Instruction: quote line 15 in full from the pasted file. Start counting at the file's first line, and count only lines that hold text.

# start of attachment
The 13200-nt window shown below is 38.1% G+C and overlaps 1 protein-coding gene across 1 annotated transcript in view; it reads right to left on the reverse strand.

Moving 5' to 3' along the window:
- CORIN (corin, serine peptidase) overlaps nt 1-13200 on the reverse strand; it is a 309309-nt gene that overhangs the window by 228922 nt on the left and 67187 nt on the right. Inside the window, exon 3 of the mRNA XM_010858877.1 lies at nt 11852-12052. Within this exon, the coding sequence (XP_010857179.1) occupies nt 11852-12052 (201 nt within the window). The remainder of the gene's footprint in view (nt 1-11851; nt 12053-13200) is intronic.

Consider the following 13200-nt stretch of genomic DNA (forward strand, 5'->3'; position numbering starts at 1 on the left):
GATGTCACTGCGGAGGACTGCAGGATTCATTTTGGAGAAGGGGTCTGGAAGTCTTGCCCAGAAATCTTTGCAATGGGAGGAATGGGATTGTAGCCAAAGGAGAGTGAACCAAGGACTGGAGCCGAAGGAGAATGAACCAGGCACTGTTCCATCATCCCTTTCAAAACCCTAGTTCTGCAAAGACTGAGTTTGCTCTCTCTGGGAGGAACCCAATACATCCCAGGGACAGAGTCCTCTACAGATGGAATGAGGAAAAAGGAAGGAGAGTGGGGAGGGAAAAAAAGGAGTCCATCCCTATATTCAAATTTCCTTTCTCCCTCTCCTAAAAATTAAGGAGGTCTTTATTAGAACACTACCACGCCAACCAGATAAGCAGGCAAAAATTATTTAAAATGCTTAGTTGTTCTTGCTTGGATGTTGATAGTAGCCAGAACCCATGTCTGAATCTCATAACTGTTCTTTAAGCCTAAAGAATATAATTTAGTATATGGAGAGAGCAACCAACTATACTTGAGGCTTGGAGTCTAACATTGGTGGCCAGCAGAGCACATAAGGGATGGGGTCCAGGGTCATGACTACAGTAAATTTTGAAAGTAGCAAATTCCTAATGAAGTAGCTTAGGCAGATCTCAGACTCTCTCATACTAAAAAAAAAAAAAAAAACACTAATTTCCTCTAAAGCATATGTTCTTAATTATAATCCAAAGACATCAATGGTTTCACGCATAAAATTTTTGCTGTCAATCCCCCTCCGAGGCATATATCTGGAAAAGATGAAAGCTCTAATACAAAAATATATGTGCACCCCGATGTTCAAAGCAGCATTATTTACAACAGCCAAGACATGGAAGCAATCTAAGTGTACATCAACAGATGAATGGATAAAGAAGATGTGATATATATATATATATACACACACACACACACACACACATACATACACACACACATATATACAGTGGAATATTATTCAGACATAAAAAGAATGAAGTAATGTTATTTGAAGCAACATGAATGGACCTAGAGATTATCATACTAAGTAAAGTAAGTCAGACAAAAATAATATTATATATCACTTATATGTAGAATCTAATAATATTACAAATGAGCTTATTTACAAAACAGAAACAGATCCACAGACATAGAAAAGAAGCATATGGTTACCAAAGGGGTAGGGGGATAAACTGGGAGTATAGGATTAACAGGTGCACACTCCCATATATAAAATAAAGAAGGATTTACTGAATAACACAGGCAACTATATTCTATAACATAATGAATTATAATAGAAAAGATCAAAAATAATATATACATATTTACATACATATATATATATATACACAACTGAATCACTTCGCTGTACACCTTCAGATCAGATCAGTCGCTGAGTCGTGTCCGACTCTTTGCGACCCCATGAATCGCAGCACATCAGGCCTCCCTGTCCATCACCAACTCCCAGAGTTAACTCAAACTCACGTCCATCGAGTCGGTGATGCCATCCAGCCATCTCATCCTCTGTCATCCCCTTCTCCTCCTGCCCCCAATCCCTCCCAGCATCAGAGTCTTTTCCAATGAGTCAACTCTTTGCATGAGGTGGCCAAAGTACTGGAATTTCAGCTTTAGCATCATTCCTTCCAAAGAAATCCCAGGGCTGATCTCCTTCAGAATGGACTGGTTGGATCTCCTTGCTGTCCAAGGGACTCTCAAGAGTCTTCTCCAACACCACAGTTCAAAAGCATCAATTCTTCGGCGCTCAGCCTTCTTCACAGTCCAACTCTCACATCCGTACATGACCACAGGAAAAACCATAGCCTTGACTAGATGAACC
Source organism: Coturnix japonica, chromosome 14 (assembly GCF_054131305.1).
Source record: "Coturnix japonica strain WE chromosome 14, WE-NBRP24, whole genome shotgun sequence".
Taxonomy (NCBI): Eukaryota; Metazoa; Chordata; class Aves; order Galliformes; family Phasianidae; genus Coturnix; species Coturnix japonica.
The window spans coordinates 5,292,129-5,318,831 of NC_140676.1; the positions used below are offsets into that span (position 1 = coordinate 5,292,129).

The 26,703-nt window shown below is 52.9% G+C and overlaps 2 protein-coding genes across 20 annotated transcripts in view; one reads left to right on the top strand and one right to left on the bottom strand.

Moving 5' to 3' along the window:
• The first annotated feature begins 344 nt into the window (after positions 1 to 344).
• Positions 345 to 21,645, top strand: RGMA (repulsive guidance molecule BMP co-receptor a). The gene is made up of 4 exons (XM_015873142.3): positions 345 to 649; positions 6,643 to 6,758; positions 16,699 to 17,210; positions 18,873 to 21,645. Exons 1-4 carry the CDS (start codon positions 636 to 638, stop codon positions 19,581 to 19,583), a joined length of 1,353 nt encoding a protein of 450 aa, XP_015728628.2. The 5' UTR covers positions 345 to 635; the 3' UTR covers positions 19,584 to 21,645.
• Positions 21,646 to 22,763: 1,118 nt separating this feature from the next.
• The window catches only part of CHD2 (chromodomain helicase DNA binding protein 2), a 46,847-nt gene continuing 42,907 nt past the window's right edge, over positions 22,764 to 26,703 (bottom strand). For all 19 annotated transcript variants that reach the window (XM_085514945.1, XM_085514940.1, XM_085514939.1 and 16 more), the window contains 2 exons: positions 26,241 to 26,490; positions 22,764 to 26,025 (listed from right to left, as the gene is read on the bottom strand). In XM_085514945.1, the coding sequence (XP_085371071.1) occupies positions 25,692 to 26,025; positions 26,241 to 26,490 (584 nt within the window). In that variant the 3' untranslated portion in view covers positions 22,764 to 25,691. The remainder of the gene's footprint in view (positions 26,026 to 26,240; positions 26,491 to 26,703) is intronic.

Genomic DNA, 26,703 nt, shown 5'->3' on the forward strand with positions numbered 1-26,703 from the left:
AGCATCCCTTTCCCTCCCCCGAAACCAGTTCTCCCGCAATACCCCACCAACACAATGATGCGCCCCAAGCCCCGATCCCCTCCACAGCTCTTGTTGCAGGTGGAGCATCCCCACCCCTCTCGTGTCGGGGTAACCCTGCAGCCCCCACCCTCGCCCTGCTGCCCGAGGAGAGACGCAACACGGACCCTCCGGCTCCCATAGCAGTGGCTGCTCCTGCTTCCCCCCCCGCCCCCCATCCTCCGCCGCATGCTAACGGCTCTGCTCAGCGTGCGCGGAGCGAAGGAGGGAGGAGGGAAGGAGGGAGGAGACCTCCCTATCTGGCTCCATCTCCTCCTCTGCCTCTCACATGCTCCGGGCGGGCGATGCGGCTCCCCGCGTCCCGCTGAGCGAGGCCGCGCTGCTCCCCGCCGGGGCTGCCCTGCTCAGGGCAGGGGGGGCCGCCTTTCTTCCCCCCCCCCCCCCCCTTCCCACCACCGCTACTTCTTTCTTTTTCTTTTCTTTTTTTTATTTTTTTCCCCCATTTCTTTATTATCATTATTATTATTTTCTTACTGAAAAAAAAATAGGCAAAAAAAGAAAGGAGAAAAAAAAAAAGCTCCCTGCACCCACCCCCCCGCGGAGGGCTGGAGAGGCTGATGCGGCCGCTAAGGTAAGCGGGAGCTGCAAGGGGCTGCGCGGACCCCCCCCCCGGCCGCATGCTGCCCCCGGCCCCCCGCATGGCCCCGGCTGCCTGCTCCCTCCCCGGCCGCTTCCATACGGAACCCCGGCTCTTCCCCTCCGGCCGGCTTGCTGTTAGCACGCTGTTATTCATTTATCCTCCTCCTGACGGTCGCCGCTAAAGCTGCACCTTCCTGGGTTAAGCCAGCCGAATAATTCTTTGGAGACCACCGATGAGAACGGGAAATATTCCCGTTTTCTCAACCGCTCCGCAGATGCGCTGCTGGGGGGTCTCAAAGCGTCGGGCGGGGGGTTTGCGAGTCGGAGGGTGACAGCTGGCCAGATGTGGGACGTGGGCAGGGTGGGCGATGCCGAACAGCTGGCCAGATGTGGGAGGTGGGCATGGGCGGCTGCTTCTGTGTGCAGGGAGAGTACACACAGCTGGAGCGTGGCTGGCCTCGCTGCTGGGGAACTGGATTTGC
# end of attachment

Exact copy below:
• The window catches only part of CHD2 (chromodomain helicase DNA binding protein 2), a 46,847-nt gene continuing 42,907 nt past the window's right edge, over positions 22,764 to 26,703 (bottom strand). For all 19 annotated transcript variants that reach the window (XM_085514945.1, XM_085514940.1, XM_085514939.1 and 16 more), the window contains 2 exons: positions 26,241 to 26,490; positions 22,764 to 26,025 (listed from right to left, as the gene is read on the bottom strand). In XM_085514945.1, the coding sequence (XP_085371071.1) occupies positions 25,692 to 26,025; positions 26,241 to 26,490 (584 nt within the window). In that variant the 3' untranslated portion in view covers positions 22,764 to 25,691. The remainder of the gene's footprint in view (positions 26,026 to 26,240; positions 26,491 to 26,703) is intronic.